Explore mail flow in Microsoft 365

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Microsoft 365 provides organizations with flexibility in determining the best arrangement for how email is delivered to their mailboxes. The path email takes from the internet to a mailbox and vice versa is called mail flow. Most organizations want Microsoft 365 to manage all their mailboxes and filtering. Some organizations require complex mail flow setups to ensure they comply with specific regulatory or business needs.

The following table identifies the mail flow scenarios supported by Microsoft 365.

Mail flow setup

Your organization's scenario

Complexity

Scenario 1 I'm a new Microsoft 365 customer. All my users' mailboxes are in Microsoft 365. I want to use all filtering solutions offered by Microsoft 365.

Scenario 2 I'm a new Microsoft 365 customer. I have an existing email service. However, I plan to move all the existing users' mailboxes to the cloud at once. I want to use all filtering solutions offered by Microsoft 365.

Simple

Scenario 1 I plan to have Microsoft 365 host all of my organization's mailboxes. My organization uses (or plans to use) a third-party (mail services) cloud solution for filtering spam and malware. All email sent from the internet must be filtered by this third-party cloud service.

Scenario 2 I plan to have Microsoft 365 host all my organization's mailboxes. My organization needs to send all email to a third-party service, such as archiving or auditing. However, the third-party service doesn't provide a spam filtering solution.

Complex

Manage mail flow with mailboxes in multiple locations (Microsoft 365 and on-premises).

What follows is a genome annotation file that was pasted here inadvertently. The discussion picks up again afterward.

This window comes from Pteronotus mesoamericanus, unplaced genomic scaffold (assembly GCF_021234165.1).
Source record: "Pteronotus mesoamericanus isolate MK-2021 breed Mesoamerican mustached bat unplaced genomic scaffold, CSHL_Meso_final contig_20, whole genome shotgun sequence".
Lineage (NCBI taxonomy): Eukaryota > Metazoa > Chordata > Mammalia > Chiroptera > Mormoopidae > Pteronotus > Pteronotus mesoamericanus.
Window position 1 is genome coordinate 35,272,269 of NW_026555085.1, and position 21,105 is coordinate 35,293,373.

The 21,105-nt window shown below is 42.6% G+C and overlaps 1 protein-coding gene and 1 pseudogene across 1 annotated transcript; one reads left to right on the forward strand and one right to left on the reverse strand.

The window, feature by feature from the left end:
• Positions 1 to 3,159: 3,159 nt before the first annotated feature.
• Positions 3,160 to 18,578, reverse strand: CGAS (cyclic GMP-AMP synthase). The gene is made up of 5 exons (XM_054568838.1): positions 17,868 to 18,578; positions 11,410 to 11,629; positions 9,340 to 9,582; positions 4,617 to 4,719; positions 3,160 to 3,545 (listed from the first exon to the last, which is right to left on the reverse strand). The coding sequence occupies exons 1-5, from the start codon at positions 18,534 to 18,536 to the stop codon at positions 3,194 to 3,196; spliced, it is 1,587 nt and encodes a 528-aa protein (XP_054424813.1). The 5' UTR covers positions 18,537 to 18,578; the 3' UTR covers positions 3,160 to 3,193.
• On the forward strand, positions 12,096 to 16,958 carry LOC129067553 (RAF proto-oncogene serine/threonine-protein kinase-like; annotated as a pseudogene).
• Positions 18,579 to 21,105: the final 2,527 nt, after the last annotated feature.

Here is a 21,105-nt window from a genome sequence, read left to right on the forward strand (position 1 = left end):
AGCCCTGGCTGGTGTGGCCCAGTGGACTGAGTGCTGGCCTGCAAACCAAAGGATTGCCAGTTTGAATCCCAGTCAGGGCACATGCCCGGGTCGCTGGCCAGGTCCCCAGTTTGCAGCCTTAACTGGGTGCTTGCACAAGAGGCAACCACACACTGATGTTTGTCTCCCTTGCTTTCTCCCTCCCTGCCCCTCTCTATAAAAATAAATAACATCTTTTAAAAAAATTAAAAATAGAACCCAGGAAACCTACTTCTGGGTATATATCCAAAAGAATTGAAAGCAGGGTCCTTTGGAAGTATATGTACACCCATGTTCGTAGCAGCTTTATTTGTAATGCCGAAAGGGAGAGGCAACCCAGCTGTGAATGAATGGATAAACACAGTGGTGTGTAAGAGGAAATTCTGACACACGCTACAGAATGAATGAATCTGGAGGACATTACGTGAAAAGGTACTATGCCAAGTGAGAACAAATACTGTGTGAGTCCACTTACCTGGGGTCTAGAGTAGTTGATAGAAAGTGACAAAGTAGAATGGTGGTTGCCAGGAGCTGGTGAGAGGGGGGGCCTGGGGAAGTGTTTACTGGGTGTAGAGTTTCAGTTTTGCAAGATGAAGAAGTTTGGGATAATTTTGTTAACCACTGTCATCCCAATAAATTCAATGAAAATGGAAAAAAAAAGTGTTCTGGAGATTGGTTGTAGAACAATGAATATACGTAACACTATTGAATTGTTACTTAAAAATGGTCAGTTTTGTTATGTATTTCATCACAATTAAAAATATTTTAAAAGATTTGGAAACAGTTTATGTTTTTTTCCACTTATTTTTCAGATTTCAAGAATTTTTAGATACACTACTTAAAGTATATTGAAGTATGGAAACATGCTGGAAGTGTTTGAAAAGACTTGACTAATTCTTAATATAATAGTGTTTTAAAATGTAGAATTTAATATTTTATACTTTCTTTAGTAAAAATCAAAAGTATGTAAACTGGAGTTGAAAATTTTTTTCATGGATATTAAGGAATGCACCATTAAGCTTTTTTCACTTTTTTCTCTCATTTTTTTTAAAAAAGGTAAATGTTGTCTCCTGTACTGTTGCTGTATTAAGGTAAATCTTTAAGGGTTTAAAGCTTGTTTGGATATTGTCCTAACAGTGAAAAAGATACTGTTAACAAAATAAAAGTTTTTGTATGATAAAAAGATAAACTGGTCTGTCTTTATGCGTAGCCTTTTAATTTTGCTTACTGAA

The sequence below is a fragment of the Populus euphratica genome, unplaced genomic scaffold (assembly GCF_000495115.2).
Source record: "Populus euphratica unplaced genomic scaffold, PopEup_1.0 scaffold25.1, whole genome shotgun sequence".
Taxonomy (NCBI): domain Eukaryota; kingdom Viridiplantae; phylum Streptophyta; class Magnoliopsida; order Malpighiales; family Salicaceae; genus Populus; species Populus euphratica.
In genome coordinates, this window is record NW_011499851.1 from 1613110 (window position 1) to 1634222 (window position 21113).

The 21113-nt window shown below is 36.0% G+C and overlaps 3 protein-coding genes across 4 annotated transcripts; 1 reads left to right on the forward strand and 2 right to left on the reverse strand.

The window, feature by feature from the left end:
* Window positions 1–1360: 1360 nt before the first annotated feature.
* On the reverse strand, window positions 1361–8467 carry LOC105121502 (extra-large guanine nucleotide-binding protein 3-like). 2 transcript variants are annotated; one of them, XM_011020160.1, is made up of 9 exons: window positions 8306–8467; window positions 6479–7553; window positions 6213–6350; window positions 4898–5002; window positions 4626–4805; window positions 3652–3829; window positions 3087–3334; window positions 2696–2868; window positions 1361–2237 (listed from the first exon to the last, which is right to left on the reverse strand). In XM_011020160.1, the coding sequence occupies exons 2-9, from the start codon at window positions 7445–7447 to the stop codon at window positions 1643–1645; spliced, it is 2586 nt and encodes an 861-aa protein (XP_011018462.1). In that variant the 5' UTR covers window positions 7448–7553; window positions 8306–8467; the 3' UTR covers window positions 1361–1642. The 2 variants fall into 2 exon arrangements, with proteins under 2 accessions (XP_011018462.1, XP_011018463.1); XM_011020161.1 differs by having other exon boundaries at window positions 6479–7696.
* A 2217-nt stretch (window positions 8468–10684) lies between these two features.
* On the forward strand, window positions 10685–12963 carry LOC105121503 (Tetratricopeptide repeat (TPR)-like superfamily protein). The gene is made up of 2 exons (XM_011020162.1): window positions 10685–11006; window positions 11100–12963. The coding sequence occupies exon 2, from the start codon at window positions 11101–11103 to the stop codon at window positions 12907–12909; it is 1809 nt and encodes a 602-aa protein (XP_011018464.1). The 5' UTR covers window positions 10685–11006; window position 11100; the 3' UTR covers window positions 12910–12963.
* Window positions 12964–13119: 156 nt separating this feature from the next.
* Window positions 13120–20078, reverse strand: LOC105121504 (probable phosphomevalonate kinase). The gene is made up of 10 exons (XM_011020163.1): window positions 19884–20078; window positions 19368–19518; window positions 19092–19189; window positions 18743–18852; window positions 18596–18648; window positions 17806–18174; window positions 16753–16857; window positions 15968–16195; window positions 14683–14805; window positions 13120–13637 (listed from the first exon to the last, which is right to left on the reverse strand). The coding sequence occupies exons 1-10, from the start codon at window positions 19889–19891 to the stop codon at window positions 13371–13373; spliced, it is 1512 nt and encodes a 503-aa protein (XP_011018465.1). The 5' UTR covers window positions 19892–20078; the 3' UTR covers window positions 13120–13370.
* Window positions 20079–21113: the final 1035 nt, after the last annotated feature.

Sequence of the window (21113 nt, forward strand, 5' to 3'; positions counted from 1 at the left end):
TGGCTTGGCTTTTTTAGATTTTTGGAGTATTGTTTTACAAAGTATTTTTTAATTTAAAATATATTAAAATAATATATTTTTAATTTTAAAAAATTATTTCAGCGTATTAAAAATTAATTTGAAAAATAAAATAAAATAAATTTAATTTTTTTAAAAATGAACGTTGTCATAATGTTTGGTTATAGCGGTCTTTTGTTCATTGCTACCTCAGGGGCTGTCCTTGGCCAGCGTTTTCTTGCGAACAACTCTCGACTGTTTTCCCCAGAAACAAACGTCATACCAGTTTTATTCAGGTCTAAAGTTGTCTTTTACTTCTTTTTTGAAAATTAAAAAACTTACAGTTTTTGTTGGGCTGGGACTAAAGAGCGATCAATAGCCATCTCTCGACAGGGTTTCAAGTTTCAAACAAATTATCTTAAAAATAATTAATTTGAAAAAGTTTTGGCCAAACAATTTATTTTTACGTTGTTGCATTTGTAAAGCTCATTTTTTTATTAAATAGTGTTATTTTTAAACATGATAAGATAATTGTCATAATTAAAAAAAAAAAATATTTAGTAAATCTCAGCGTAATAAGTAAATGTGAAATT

Important: Microsoft 365 will soon be updated to reject email from unknown senders that are relayed from on-premises servers. As such, if the sender or recipient domain of a message doesn't belong to your organization, Microsoft 365 will reject the message unless you've created a connector to allow this behavior.

This change will help prevent unauthorized parties from using your organization to send spam or malware through Microsoft 365. This change potentially affects your mail flow if you use any scenario in this section. Each scenario has best practices to ensure that your mail flow continues uninterrupted.

Scenario 1 I'm migrating my mailboxes to Microsoft 365. I want to keep some mailboxes on my organization's mail server (on-premises server). I want to use Microsoft 365 as my spam filtering solution. I would like to send my messages from my on-premises server to the internet via Microsoft 365. Microsoft 365 will send and receive all messages.

Scenario 2 I'm migrating my mailboxes to Microsoft 365. I want to keep some mailboxes on my organization's mail server (on-premises server). I want to use the filtering and compliance solutions that are already in my on-premises environment. And all messages coming from the internet to my cloud mailboxes or messages sent to the internet from my cloud mailboxes need to route through my on-premises servers.

Scenario 3 I'm migrating my mailboxes to Microsoft 365. I want to keep some mailboxes on my organization's mail server (on-premises server). I want to use the filtering and compliance solutions that are already in my on-premises email environment. All messages coming from the internet to my cloud mailboxes or messages sent to the internet from cloud mailboxes must route through my on-premises servers. And I need to point my domain's MX record to my on-premises server.

Scenario 4 I'm migrating my mailboxes to Microsoft 365. I want to keep some mailboxes on my organization's mail server (on-premises server). I want to use the filtering and compliance solutions that are already in my on-premises email environment. All messages sent from my on-premises servers must relay through Microsoft 365 to the internet. And I need to point my domain's MX record to my on-premises server.

Very complex

Scenario I'm migrating my mailboxes to Microsoft 365. I want to keep some mailboxes on my organization's mail server (on-premises server). I want to use a third-party cloud service to filter spam from the internet. My messages to the internet need to route through Microsoft 365 to protect my on-premises servers' IP addresses from being added to external blocklists.

Most complex

Scenario All my organization's mailboxes are hosted in Microsoft 365. I have a multifunction printer, scanner, fax machine, or an application that needs to send email.